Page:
Keep your garden growing - see what to plant right now

Growing Pumpkin

View the Pumpkin page

08 Sep 17 Renae (Australia - tropical climate)
My son and I planted two pumpkin seeds, I have harvested about 8 pumpkins all Kent's and they are getting bigger and bigger. For some reason we seem to have a butternut shaped pumpkin that has the coloring and pattern of a Kent. Could it be a crossbreed? How early is too early to pick them? I've had to throw a few unripened ones away not knowing.
10 Sep 17 Mike (Australia - sub-tropical climate)
Look how long it states to grow them and don't pick before then. The plant vines will start to die off. Best to grow into the winter months - they will mature slower and you will be able to store them longer. Read the notes here and on the internet.
10 Sep 17 Bru (Australia - temperate climate)
Hi, I grow butternuts fairly successfully, usually sowing seed from late September. Last years crop took a good 6 months (early April) before i could harvest (i can usually harvest way earlier than this). My suggestion is to give them at least 5 months from sowing, but keep an eye on the vine, once that starts dying off your pumpkins should be ready to harvest.

My son and I planted two pumpkin seeds, I have harvested about 8 pumpkins all Kent's and they are getting bigger and bigger. For some reason we seem to have a butternut shaped pumpkin that has the coloring and pattern of a Kent. Could it be a crossbreed? How early is too early to pick them? I've had to throw a few unripened ones away not knowing.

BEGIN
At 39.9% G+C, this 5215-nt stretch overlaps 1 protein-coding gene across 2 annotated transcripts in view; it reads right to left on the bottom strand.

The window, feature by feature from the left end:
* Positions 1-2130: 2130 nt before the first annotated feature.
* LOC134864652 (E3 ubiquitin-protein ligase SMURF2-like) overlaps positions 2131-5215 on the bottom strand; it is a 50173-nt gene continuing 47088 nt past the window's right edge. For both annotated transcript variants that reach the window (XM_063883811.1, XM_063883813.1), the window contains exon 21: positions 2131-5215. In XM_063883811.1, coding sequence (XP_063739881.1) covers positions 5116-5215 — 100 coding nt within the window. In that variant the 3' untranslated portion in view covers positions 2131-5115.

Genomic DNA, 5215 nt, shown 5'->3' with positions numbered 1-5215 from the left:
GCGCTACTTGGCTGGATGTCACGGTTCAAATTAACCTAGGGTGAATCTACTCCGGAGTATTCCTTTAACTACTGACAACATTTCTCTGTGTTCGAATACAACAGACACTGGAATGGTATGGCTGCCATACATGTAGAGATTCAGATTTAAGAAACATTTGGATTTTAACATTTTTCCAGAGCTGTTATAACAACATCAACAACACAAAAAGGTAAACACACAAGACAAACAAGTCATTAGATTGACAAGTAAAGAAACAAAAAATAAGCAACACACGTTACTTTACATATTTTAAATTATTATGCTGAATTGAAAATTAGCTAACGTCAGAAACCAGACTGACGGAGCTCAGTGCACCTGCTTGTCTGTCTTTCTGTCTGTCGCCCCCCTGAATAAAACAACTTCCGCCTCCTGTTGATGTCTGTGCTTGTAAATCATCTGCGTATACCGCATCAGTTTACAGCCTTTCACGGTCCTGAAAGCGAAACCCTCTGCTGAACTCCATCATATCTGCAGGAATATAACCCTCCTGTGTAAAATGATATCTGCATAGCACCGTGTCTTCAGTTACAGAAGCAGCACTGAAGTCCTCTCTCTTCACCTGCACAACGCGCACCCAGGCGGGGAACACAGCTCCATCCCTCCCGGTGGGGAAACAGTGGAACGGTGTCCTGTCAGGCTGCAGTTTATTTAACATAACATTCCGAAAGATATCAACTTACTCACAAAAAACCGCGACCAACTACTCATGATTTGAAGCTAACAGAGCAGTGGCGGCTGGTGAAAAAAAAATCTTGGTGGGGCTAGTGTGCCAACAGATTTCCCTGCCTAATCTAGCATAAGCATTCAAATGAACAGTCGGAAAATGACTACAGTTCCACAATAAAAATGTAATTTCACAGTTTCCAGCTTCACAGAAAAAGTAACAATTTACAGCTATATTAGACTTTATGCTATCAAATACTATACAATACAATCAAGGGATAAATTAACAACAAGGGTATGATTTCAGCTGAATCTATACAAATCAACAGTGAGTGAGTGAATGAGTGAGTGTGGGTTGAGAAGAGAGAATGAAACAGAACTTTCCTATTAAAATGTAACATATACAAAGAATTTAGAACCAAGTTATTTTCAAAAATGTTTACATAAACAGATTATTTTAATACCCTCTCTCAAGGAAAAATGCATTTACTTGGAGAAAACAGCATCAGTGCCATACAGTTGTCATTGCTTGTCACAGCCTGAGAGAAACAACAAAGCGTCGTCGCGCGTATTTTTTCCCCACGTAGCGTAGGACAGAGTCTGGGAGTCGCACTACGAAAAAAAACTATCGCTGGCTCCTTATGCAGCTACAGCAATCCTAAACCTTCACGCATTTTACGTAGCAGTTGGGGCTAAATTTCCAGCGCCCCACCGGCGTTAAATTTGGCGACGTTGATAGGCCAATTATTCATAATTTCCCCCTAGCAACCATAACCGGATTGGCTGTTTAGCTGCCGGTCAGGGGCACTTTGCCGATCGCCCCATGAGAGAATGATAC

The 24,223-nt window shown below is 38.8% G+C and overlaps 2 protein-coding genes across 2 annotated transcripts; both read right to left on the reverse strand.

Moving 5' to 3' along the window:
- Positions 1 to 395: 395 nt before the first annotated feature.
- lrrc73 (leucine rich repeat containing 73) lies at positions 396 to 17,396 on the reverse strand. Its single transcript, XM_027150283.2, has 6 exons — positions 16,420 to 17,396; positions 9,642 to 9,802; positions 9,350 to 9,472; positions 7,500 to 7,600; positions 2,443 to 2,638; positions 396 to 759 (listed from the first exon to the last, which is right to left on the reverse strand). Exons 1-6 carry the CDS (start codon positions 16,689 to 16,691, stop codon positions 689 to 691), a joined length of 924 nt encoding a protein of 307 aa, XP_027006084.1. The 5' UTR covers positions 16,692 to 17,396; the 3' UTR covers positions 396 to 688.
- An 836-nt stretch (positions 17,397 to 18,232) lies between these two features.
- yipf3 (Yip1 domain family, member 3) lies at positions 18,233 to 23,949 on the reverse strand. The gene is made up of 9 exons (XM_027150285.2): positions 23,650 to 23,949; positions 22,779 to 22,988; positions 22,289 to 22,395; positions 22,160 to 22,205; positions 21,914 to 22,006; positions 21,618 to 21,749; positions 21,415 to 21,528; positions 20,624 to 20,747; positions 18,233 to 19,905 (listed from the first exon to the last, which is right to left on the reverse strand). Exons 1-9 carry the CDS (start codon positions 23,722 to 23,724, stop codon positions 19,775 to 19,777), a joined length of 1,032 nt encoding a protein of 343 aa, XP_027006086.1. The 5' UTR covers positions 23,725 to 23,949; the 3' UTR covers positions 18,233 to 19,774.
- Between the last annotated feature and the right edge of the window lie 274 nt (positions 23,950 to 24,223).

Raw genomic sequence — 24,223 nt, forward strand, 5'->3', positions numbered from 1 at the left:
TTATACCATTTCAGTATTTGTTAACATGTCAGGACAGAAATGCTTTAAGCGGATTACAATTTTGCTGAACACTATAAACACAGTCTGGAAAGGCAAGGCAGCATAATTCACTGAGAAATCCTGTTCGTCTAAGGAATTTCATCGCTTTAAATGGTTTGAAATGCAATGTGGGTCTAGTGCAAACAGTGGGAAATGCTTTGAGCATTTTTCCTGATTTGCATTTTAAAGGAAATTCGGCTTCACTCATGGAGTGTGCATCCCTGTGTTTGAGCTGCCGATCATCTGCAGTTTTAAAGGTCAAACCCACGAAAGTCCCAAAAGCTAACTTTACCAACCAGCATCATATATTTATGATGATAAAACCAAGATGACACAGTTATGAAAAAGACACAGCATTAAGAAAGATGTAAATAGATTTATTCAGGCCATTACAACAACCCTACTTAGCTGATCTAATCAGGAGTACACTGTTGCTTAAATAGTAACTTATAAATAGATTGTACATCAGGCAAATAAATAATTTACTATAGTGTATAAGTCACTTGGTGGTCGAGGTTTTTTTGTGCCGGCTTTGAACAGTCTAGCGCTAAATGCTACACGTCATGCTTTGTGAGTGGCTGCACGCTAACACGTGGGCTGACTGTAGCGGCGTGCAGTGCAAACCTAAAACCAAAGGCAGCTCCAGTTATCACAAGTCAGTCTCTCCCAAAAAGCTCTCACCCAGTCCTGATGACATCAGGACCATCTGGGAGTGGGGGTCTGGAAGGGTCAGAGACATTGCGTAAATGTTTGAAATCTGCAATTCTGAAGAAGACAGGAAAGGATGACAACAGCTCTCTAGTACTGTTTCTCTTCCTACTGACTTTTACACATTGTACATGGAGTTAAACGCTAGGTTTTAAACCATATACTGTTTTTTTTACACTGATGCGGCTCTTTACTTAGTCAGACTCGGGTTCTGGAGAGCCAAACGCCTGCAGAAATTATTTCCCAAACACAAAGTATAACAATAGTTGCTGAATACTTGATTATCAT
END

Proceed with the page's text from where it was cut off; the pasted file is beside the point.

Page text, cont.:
- Renae

Please provide your email address if you are hoping for a reply


All comments are reviewed before displaying on the site, so your posting will not appear immediately

Gardenate App

Buy the app for iPhone/iPod, iPad or Android and support Gardenate

Planting reminders

Join 30,000+ gardeners who rely on Gardenate. Subscribe to our free planting reminders email newsletter


Home | Vegetables and herbs to plant | Climate zones | About Gardenate | Contact us | Privacy Policy

This planting guide is a general reference intended for home gardeners. We recommend that you take into account your local conditions in making planting decisions. Gardenate is not a farming or commercial advisory service. For specific advice, please contact your local plant suppliers, gardening groups, or agricultural department. The information on this site is presented in good faith, but we take no responsibility as to the accuracy of the information provided.
We cannot help if you are overrun by giant slugs.